Typing or reading cellular telephone messages while driving is risky business. Anyone doing it could be stopped by police and issued a violator citation. Worse, someone could die in a vehicle crash because a driver was distracted and thought a text message was more important than a life.
Beginning next week (October 17 - 23), Arkansas law enforcement agencies will intensify their patrols aimed at drivers violating the Arkansas texting while driving law. “U Drive, U Text, You Pay” is a coordinated campaign designed to stop distracted driving. Law enforcement agencies across the state have pledged their support toward enforcing the law and educating violators.
Consistently since 2007, drivers among the millennial age group, have become the worst texting while driving offenders, using their cell phones to talk, text, and scroll through social media. According to the National Highway Traffic Safety Administration, drivers 16 to 24 years old have also been observed using handheld electronic devices while driving with greater frequency than older drivers. During calendar year 2020, 6 percent of people killed in teen (15 - 19) driving crashes died while operating their vehicle and being distracted.
During the upcoming enforcement operation parents are encouraged to discuss with their teenage children the subject of developing safe driving habits, including the practice of never sending or reading text messages while driving. National Teen Driver Safety Week is October 16 - 22 and parents should take the opportunity during the week to set a good example for their teenage children who are beginning to drive. It’s a parent’s responsibility to help their children make smart choices and drive safely.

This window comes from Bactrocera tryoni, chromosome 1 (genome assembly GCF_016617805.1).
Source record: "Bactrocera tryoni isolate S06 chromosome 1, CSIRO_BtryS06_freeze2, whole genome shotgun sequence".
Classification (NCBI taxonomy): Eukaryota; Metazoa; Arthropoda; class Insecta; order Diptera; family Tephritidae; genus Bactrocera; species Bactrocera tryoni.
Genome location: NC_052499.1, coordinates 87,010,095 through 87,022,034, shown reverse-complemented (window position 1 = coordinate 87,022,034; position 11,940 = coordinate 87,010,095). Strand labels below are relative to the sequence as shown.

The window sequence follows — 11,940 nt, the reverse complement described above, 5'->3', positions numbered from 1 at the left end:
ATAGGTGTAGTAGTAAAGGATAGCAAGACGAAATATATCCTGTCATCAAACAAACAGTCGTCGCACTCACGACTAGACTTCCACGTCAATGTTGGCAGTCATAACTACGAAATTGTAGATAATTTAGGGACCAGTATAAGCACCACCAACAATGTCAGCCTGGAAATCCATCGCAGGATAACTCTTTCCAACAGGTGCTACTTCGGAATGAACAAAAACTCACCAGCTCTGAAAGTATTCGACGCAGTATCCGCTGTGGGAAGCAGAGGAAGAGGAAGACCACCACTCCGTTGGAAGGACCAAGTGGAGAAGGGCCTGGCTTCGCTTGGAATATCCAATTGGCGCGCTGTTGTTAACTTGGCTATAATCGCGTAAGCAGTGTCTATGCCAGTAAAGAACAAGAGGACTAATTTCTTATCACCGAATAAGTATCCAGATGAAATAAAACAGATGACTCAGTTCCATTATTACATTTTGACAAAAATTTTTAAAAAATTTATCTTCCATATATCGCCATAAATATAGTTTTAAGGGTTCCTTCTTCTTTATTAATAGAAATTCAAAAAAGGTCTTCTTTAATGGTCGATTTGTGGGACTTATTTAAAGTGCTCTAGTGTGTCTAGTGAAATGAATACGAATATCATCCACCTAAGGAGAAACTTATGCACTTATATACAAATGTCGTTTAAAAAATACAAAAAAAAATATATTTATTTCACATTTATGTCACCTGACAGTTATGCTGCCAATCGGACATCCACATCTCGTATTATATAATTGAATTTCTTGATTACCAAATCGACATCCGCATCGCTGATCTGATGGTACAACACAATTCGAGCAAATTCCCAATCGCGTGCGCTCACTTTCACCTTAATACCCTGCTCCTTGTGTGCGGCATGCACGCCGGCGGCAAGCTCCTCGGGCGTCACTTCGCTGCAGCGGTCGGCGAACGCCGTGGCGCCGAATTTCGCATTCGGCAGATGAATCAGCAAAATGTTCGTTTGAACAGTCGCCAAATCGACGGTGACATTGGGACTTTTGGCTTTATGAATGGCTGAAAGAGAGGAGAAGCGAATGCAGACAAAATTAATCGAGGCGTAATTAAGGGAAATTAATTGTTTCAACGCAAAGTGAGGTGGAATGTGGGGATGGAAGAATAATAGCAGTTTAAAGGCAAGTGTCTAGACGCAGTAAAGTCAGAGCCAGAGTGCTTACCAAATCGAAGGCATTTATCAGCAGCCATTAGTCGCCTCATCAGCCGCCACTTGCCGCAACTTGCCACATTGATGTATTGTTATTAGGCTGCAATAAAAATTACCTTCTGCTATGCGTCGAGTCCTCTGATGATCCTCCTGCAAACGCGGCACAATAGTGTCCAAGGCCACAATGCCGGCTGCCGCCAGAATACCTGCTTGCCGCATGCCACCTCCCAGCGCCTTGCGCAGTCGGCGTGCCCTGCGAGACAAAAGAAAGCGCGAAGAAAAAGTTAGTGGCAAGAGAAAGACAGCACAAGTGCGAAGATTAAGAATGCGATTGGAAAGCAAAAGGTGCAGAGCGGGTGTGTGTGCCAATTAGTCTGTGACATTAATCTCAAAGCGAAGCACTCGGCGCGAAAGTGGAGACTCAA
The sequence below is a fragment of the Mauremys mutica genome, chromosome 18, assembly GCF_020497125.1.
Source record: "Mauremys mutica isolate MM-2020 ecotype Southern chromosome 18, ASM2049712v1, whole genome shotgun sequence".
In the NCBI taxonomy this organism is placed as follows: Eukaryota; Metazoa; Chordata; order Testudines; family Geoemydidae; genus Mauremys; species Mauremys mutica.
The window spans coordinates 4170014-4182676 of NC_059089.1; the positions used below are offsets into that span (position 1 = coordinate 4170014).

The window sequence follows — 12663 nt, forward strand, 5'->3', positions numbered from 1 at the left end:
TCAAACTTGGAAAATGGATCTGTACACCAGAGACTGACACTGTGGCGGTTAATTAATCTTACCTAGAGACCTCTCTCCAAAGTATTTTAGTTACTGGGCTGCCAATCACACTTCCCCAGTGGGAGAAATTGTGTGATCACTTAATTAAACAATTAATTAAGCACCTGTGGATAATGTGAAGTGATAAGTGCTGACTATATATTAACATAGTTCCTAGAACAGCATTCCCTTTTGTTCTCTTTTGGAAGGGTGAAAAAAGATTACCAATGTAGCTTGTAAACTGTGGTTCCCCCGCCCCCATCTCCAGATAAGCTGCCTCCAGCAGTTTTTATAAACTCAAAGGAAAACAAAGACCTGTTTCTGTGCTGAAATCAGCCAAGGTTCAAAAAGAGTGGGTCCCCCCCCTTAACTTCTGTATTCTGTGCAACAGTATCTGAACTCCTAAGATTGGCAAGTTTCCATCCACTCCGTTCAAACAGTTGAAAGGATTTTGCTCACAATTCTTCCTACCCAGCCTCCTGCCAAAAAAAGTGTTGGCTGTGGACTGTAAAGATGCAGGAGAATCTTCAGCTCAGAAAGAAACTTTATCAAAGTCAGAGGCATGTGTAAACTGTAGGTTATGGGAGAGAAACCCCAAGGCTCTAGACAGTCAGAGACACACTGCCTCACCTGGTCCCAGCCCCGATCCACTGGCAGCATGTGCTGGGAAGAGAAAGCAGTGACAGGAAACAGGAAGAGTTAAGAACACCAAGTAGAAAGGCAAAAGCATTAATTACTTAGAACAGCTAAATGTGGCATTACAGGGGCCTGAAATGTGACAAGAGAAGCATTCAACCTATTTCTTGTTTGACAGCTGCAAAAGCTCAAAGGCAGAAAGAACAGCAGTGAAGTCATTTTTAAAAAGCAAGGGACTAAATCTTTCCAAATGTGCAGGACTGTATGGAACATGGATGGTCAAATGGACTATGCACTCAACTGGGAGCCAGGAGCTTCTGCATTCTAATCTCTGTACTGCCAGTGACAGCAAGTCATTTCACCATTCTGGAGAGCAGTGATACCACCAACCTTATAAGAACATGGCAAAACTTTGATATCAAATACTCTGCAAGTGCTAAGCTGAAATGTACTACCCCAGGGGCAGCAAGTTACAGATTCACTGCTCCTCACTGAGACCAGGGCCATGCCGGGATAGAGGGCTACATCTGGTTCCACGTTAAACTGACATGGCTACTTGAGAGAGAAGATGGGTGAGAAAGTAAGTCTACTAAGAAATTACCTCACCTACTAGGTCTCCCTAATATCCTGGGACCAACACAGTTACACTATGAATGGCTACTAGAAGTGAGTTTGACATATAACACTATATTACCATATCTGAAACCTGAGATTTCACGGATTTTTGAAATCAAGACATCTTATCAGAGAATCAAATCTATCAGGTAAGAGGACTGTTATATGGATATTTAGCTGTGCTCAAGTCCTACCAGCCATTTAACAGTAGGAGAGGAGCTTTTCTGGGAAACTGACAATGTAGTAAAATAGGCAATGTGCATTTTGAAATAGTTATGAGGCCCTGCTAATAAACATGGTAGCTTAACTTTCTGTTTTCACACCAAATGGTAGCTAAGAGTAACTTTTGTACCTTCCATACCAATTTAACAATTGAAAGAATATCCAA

Motor vehicle crashes are a leading cause of death among U.S. teens (15 - 18 year old). Two years ago, 153,566 people (7% of all roadway injuries during 2020) were injured in motor vehicle crashes involving teenage drivers. More than 2,000 people died in the crashes and 748 of the deaths were teenage drivers.
“It’s incomprehensible why anyone would read or send a text message while driving,” said Colonel Bill Bryant, Director of the Arkansas State Police and the Governor’s Highway Safety Representative. “People, young and old alike know it’s dangerous and deadly, but they selfishly put others at risk.”
Texting while driving is against the law in 47 states, Washington DC, Puerto Rico, Guam, and the U.S. Virgin Islands. NHTSA officials will be reminding teenagers of the danger in using their phones while driving. Using a phone to text, talk or participate in social media while driving is unacceptable, even while stopped in traffic.
“Beginning October 17th state troopers and law enforcement officers across Arkansas will increase their emphasis toward identifying drivers who text while driving and issuing citations for the violation,” Colonel Bryant stated.
Arkansas law enforcement officers and the Arkansas Highway Safety Office urge drivers to put down their phones when behind the wheel. If you need to read or send a text message, pull over and stop at a safe location. Drivers should consider these reminders:
• If you are expecting a text message or need to send one, pull over and park your car in a safe location. Once you are safely off the road and parked, it is safe to text.
• Designate your passenger as your “designated texter.” Allow them access to your phone to respond to calls or messages.
• Do not engage in social media scrolling or messaging while driving.
• Cell phone use is habit-forming. Struggling to not text and drive? Activate your phone’s “Do Not Disturb” feature, or put your phone in the trunk, glove box, or back seat of your vehicle until you arrive at your destination.
Texting while driving is dangerous and illegal. Remember: U Drive. U Text. U Pay. For more information, visit www.trafficsafetymarketing.gov
or contact the Arkansas Highway Safety Office at (501) 618-8136